Veteran forward Bill Guerin was a trade-deadline addition to the Pittsburgh Penguins’ mix back in March. Although he’s only worn the penguin on his chest for three months, he still exudes leadership at 38 years old and with a decade and a half of NHL experience under his belt.
That’s why his words yesterday should resonate with his Pens teammates as they get ready to play Game 6 of the Stanley Cup final tomorrow night while facing elimination after dropping Game 5.
“You know, the opportunity is now for a 38-year-old, and it’s now for a 22-year-old, and for a 28-year-old. The opportunity is now, and you have to take it when you’ve got the opportunity because it could be 14 years before you get your next one,” Guerin, who was once a strong candidate to be the Boston Bruins’ captain had he stuck around long enough, told TSN.ca.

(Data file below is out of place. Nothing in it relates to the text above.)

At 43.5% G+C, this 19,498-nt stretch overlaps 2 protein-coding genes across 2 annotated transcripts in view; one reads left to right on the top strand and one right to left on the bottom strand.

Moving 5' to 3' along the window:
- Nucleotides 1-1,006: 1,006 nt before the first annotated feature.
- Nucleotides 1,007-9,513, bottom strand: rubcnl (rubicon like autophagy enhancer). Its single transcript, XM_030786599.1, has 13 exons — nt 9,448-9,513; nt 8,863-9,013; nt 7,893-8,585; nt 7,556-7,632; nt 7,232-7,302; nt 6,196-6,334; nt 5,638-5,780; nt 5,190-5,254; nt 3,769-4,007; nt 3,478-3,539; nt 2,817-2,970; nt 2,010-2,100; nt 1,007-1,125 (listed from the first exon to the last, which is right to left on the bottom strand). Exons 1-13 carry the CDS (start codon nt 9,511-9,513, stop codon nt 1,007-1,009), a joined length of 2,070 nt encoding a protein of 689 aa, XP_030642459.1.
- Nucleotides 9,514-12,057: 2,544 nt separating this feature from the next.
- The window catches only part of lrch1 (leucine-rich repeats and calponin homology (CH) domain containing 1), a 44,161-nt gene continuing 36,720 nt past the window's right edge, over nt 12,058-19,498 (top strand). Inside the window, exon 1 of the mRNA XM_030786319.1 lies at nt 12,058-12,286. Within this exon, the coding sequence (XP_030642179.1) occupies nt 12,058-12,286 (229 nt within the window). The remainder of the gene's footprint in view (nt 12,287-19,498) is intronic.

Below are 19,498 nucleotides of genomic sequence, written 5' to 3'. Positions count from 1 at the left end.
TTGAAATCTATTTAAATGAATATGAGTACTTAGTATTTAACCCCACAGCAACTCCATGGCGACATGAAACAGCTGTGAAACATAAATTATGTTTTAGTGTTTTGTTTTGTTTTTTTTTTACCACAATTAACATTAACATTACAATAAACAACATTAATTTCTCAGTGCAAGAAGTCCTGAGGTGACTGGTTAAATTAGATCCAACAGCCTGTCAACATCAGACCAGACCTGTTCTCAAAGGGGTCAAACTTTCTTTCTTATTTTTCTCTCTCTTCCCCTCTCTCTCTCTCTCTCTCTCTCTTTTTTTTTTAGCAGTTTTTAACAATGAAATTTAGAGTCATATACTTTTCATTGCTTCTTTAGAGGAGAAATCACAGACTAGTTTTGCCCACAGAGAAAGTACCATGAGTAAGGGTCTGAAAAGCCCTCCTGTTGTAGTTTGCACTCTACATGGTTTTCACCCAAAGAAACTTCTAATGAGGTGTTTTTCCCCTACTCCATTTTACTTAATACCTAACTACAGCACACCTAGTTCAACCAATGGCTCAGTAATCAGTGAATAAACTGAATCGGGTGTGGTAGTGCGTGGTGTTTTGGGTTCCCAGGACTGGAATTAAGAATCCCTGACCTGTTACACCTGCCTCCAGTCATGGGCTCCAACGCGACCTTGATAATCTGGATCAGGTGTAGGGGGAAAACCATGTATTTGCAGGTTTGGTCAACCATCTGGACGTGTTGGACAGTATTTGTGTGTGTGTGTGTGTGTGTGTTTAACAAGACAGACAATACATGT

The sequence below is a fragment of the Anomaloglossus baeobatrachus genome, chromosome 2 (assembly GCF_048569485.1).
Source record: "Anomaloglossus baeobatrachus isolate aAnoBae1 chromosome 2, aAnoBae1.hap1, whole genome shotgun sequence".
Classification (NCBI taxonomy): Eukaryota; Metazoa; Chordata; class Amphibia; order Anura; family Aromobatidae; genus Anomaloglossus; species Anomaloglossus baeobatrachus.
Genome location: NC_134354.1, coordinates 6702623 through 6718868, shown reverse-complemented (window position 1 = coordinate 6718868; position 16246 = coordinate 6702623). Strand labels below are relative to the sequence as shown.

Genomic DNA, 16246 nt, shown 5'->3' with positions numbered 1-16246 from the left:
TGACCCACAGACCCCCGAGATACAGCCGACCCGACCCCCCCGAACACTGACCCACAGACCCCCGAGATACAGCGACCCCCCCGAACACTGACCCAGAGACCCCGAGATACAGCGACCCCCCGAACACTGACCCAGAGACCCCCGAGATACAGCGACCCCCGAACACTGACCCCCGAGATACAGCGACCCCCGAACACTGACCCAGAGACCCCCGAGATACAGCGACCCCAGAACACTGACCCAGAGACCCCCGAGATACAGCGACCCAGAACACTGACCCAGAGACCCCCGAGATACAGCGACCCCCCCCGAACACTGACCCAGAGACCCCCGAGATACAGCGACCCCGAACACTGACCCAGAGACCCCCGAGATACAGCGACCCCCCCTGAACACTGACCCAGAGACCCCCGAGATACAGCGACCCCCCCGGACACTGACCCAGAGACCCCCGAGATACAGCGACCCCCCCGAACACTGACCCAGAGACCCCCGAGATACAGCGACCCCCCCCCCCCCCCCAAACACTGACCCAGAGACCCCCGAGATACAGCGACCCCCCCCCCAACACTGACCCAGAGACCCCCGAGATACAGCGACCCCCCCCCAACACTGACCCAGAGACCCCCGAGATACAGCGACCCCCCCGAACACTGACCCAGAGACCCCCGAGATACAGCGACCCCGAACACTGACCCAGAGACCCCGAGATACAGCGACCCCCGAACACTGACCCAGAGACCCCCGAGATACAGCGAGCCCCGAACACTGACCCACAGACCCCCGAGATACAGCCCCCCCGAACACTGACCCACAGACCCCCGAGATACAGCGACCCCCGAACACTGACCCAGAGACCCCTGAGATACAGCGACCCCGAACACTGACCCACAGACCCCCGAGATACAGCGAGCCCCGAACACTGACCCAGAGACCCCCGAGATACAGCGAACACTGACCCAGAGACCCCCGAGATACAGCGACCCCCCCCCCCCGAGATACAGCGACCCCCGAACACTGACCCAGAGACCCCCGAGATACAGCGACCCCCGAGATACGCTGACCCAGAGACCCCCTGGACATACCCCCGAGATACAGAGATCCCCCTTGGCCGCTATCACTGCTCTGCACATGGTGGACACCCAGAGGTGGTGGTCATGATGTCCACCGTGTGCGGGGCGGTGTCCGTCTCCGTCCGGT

Of course, taking advantage of the opportunity isn’t as simple as it sounds when you consider that for the second straight year the super team known as the Detroit Red Wings stand in the way. With Pavel Datsyuk back from injury in time for Game 5, the Wings looked 10 times better than they did earlier in the series.
It’ll be up to the Pens to give an effort like they gave for most of last year’s Game 6 but for a full 60 minutes to make sure the Wings don’t skate around Mellon Arena with the Cup. But all the leadership in the world won’t make Marc-Andre Fleury bounce back after getting pulled in the third period of Game 5. The yanking wasn’t as much a reflection of his play as it was a wake-up call for his teammates, so the Pens are hoping that will make it easier for Fleury to return to form. Potential future Hall-of-Famer Chris Osgood, has gotten the better of Fleury and the Pens when it has mattered most and that Fleury now must meet the challenge to get into the argument about the best few goaltenders in the NHL.
Osgood will be among the candidates for the Conn Smythe Trophy as this series draws to a close. To postpone the end of the final, Fleury will have to play his way into the discussion for the playoff MVP award — or maybe even play beyond his talents. Taking Guerin’s words to heart won’t turn Fleury into a brick wall, but could help him mentally prepare for the biggest game (or games) of his life.